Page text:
There are seven residents of Genesee County who are currently trying to recover from coronavirus -- three of them are hospitalized -- and none of them, according to the County Health Department, had contact with each other.
During a briefing, today, Paul Pettit, director of public health, acknowledged that that fact pattern indicates widespread community transmission in Western New York.
Of the seven cases, we don't know where any of the individuals contracted COVID-19, be it in Genesee County, a neighboring county, or elsewhere in New York State but what we do know is they didn't give it to each other.
That makes social distancing critically important in controlling the spread of the potentially fatal disease.
"We're all in this together and one of the things we are hearing is folks are not complying with social distancing," Pettit said. "We're hearing that folks are just out and about and not hearing the recommendations, the guidelines, and so, unfortunately, these extreme mitigation techniques may linger longer. The more adherent we are and the better we do at following these guidelines the sooner we can get out of this out of the way and get back to normal life."
Coronavirus is all around us.
Erie County: 219 total cases, 85 new in the past 24 hours.
- Livingston County, three total cases
- Monroe County, 160 total cases, 21 new
- Wyoming County, seven total cases.
- Orleans County, four total cases
In Genesee County, 17 people are under precautionary quarantine and 34 people are under mandatory quarantine.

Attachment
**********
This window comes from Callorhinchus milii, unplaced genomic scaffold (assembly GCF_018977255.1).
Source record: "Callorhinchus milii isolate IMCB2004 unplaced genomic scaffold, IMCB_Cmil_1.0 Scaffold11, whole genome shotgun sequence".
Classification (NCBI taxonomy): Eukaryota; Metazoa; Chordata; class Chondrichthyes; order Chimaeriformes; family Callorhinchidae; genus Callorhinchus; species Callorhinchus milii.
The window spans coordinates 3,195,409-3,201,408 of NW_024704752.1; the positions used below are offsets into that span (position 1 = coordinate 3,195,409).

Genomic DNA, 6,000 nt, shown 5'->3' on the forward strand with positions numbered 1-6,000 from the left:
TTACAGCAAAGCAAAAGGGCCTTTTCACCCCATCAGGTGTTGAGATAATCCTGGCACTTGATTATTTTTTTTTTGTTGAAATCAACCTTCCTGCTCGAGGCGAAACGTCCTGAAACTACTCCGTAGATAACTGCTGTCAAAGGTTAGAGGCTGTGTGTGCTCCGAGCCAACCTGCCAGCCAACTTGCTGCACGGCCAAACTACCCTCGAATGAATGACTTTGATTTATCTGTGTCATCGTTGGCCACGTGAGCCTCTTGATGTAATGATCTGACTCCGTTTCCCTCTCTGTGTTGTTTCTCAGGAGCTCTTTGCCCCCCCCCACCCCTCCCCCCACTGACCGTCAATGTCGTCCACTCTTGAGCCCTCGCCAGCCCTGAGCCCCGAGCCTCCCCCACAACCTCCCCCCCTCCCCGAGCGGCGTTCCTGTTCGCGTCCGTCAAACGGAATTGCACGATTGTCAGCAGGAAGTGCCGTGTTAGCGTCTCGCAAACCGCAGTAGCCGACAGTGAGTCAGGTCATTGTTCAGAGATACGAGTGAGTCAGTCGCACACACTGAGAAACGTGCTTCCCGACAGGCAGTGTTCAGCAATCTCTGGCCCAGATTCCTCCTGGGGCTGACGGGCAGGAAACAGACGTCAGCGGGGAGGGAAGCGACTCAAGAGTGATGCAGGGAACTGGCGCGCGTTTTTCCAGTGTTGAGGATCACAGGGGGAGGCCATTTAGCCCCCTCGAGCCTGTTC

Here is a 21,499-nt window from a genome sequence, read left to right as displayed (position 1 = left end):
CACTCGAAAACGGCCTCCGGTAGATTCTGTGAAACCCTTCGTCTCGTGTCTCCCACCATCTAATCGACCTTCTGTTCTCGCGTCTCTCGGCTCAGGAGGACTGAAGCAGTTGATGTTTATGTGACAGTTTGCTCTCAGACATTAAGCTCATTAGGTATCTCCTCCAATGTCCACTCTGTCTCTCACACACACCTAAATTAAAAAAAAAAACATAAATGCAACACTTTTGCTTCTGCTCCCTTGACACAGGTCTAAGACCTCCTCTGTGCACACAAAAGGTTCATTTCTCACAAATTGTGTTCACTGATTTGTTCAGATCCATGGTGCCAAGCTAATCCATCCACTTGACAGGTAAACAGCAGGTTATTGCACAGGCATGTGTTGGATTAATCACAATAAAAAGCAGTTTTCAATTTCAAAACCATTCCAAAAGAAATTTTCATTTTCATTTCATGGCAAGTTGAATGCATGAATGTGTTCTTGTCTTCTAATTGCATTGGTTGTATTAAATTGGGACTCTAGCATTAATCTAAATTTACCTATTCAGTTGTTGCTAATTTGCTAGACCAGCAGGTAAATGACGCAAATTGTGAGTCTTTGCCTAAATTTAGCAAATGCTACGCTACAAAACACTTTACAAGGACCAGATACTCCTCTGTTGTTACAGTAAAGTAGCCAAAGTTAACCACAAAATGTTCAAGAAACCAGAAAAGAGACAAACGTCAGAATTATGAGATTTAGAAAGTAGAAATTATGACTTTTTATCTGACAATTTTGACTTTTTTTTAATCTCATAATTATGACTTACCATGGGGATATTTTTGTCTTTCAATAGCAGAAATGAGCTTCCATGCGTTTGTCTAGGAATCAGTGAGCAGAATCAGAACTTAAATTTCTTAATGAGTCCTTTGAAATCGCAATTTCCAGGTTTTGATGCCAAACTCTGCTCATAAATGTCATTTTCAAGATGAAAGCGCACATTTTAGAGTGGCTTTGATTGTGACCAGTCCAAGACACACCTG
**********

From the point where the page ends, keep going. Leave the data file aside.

Not all of the people under quarantine were placed there because they had local contact with a positive case. Some of them had contact with a person in another county.
In New York, there are now 44,635 positive cases and 6,481. That's more confirmed cases in New York than any country in the world.
The countries that have had the most success in battling coronavirus -- such as Germany and South Korea -- have used aggressive contract tracing, social isolation, and testing.
Health workers in our county are working hard, Pettit said, to identify contacts positive cases had with other people. If any of those people were in a large group of people -- such as in a story or at an event -- that information would be released. If that information isn't released -- and it hasn't been -- Pettit said, that indicates the people who tested positive had more one-on-one contacts than any large-group contact.
At least for the period of symptoms that is included in the contract tracing protocol.
Pettit said local staff is working long hours on contact tracing and individuals who have come within six feet of a known positive case are being placed under mandatory quarantine.
However, the department is following state guidelines and only looking for contacts with positive patients going back to the first day of symptoms. A person who contracts COVID-19 can be infectious for days, if not two weeks, before becoming symptomatic.